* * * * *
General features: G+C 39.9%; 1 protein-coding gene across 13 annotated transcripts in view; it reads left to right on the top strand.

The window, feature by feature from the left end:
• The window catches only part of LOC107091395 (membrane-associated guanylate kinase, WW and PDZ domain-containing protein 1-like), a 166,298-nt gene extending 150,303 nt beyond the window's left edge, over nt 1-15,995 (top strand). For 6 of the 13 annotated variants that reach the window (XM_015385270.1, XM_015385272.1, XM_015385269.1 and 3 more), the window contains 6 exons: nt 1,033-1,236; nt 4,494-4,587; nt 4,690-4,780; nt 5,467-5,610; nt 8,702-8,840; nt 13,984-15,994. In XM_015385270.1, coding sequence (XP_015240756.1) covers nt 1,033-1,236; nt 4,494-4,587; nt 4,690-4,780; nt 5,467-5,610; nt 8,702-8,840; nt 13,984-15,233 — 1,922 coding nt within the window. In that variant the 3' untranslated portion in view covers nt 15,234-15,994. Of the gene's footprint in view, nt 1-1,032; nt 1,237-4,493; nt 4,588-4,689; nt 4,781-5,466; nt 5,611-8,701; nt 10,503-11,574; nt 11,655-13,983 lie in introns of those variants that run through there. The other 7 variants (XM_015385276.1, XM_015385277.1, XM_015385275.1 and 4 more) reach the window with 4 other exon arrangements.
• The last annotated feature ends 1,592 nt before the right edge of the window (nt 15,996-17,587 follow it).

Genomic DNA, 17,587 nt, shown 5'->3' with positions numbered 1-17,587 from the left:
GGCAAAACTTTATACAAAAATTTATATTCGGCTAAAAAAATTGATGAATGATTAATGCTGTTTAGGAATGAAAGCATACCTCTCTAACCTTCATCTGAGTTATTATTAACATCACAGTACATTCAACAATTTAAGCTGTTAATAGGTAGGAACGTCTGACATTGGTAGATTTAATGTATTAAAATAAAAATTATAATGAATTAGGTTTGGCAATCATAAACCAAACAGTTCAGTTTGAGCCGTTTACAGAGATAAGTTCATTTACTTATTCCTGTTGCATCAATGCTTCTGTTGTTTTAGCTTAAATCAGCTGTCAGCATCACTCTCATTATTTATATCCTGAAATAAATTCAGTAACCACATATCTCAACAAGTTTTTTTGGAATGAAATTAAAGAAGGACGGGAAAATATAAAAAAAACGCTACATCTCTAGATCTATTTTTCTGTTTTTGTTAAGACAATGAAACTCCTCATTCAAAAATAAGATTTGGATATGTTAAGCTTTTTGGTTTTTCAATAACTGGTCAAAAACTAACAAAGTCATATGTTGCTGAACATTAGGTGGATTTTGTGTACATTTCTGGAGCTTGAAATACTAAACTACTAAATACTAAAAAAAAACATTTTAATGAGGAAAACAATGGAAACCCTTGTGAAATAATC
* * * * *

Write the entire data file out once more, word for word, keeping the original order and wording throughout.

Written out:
General features: G+C 39.9%; 1 protein-coding gene across 13 annotated transcripts in view; it reads left to right on the top strand.

The window, feature by feature from the left end:
• The window catches only part of LOC107091395 (membrane-associated guanylate kinase, WW and PDZ domain-containing protein 1-like), a 166,298-nt gene extending 150,303 nt beyond the window's left edge, over nt 1-15,995 (top strand). For 6 of the 13 annotated variants that reach the window (XM_015385270.1, XM_015385272.1, XM_015385269.1 and 3 more), the window contains 6 exons: nt 1,033-1,236; nt 4,494-4,587; nt 4,690-4,780; nt 5,467-5,610; nt 8,702-8,840; nt 13,984-15,994. In XM_015385270.1, coding sequence (XP_015240756.1) covers nt 1,033-1,236; nt 4,494-4,587; nt 4,690-4,780; nt 5,467-5,610; nt 8,702-8,840; nt 13,984-15,233 — 1,922 coding nt within the window. In that variant the 3' untranslated portion in view covers nt 15,234-15,994. Of the gene's footprint in view, nt 1-1,032; nt 1,237-4,493; nt 4,588-4,689; nt 4,781-5,466; nt 5,611-8,701; nt 10,503-11,574; nt 11,655-13,983 lie in introns of those variants that run through there. The other 7 variants (XM_015385276.1, XM_015385277.1, XM_015385275.1 and 4 more) reach the window with 4 other exon arrangements.
• The last annotated feature ends 1,592 nt before the right edge of the window (nt 15,996-17,587 follow it).

Genomic DNA, 17,587 nt, shown 5'->3' with positions numbered 1-17,587 from the left:
GGCAAAACTTTATACAAAAATTTATATTCGGCTAAAAAAATTGATGAATGATTAATGCTGTTTAGGAATGAAAGCATACCTCTCTAACCTTCATCTGAGTTATTATTAACATCACAGTACATTCAACAATTTAAGCTGTTAATAGGTAGGAACGTCTGACATTGGTAGATTTAATGTATTAAAATAAAAATTATAATGAATTAGGTTTGGCAATCATAAACCAAACAGTTCAGTTTGAGCCGTTTACAGAGATAAGTTCATTTACTTATTCCTGTTGCATCAATGCTTCTGTTGTTTTAGCTTAAATCAGCTGTCAGCATCACTCTCATTATTTATATCCTGAAATAAATTCAGTAACCACATATCTCAACAAGTTTTTTTGGAATGAAATTAAAGAAGGACGGGAAAATATAAAAAAAACGCTACATCTCTAGATCTATTTTTCTGTTTTTGTTAAGACAATGAAACTCCTCATTCAAAAATAAGATTTGGATATGTTAAGCTTTTTGGTTTTTCAATAACTGGTCAAAAACTAACAAAGTCATATGTTGCTGAACATTAGGTGGATTTTGTGTACATTTCTGGAGCTTGAAATACTAAACTACTAAATACTAAAAAAAAACATTTTAATGAGGAAAACAATGGAAACCCTTGTGAAATAATC